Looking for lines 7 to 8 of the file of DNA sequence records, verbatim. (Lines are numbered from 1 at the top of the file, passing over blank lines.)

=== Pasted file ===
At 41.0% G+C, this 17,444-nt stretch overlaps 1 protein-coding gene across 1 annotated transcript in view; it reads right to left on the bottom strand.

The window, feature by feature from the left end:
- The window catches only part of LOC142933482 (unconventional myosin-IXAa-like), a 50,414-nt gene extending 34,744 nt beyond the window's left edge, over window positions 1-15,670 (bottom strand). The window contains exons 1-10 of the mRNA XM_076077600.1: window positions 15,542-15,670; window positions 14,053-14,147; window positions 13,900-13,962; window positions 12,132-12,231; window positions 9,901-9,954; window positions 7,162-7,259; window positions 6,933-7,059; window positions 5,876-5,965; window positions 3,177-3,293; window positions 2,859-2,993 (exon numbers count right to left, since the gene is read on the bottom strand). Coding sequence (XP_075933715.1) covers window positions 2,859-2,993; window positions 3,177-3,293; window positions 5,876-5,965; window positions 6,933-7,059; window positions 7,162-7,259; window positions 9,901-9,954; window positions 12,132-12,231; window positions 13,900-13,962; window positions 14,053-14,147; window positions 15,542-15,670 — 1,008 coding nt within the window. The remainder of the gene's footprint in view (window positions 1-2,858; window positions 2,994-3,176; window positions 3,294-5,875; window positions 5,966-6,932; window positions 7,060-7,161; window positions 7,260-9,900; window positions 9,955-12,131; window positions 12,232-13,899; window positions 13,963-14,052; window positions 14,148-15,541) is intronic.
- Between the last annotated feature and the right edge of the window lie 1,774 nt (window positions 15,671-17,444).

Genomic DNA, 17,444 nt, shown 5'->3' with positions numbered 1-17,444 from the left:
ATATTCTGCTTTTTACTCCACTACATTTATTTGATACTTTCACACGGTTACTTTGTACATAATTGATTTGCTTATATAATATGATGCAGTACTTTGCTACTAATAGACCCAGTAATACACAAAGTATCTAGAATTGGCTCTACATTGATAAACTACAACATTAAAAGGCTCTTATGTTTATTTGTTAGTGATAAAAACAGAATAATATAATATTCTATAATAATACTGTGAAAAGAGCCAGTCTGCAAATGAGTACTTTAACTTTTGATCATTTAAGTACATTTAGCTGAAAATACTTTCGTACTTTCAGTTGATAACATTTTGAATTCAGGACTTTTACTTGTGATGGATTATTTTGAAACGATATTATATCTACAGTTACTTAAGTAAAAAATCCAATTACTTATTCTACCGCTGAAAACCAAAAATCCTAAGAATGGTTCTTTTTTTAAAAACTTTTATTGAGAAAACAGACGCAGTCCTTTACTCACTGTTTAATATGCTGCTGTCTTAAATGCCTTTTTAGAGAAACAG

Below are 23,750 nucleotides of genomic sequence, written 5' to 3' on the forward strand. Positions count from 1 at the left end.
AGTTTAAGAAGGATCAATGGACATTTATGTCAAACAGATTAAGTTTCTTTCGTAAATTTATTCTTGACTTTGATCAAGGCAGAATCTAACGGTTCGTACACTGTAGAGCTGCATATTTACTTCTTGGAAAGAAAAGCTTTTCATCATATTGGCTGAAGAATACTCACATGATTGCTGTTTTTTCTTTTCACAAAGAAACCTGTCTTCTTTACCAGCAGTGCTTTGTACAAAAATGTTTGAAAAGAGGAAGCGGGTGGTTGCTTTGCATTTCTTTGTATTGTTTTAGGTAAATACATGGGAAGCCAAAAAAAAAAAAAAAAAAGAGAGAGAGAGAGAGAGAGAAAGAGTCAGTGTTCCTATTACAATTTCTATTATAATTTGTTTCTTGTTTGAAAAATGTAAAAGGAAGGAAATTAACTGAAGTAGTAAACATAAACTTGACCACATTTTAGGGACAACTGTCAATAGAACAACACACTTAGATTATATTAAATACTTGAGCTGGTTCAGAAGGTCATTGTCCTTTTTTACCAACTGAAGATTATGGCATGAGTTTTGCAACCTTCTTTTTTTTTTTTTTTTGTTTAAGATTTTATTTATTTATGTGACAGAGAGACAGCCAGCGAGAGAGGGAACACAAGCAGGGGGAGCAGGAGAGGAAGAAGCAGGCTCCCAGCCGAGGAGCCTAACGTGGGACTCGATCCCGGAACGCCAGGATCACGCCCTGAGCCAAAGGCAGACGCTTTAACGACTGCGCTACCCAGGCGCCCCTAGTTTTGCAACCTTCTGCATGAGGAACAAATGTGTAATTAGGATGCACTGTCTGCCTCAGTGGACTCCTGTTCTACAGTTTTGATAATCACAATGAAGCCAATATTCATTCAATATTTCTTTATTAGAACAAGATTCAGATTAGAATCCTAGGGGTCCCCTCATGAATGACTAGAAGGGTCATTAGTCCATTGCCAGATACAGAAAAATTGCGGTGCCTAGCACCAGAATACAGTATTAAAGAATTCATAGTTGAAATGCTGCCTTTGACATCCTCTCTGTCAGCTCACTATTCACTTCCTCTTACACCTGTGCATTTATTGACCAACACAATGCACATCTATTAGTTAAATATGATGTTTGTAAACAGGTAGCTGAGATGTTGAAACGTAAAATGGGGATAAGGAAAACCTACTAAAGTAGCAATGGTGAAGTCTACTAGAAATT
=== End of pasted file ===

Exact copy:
Below are 23,750 nucleotides of genomic sequence, written 5' to 3' on the forward strand. Positions count from 1 at the left end.
AGTTTAAGAAGGATCAATGGACATTTATGTCAAACAGATTAAGTTTCTTTCGTAAATTTATTCTTGACTTTGATCAAGGCAGAATCTAACGGTTCGTACACTGTAGAGCTGCATATTTACTTCTTGGAAAGAAAAGCTTTTCATCATATTGGCTGAAGAATACTCACATGATTGCTGTTTTTTCTTTTCACAAAGAAACCTGTCTTCTTTACCAGCAGTGCTTTGTACAAAAATGTTTGAAAAGAGGAAGCGGGTGGTTGCTTTGCATTTCTTTGTATTGTTTTAGGTAAATACATGGGAAGCCAAAAAAAAAAAAAAAAAAGAGAGAGAGAGAGAGAGAGAAAGAGTCAGTGTTCCTATTACAATTTCTATTATAATTTGTTTCTTGTTTGAAAAATGTAAAAGGAAGGAAATTAACTGAAGTAGTAAACATAAACTTGACCACATTTTAGGGACAACTGTCAATAGAACAACACACTTAGATTATATTAAATACTTGAGCTGGTTCAGAAGGTCATTGTCCTTTTTTACCAACTGAAGATTATGGCATGAGTTTTGCAACCTTCTTTTTTTTTTTTTTTTGTTTAAGATTTTATTTATTTATGTGACAGAGAGACAGCCAGCGAGAGAGGGAACACAAGCAGGGGGAGCAGGAGAGGAAGAAGCAGGCTCCCAGCCGAGGAGCCTAACGTGGGACTCGATCCCGGAACGCCAGGATCACGCCCTGAGCCAAAGGCAGACGCTTTAACGACTGCGCTACCCAGGCGCCCCTAGTTTTGCAACCTTCTGCATGAGGAACAAATGTGTAATTAGGATGCACTGTCTGCCTCAGTGGACTCCTGTTCTACAGTTTTGATAATCACAATGAAGCCAATATTCATTCAATATTTCTTTATTAGAACAAGATTCAGATTAGAATCCTAGGGGTCCCCTCATGAATGACTAGAAGGGTCATTAGTCCATTGCCAGATACAGAAAAATTGCGGTGCCTAGCACCAGAATACAGTATTAAAGAATTCATAGTTGAAATGCTGCCTTTGACATCCTCTCTGTCAGCTCACTATTCACTTCCTCTTACACCTGTGCATTTATTGACCAACACAATGCACATCTATTAGTTAAATATGATGTTTGTAAACAGGTAGCTGAGATGTTGAAACGTAAAATGGGGATAAGGAAAACCTACTAAAGTAGCAATGGTGAAGTCTACTAGAAATT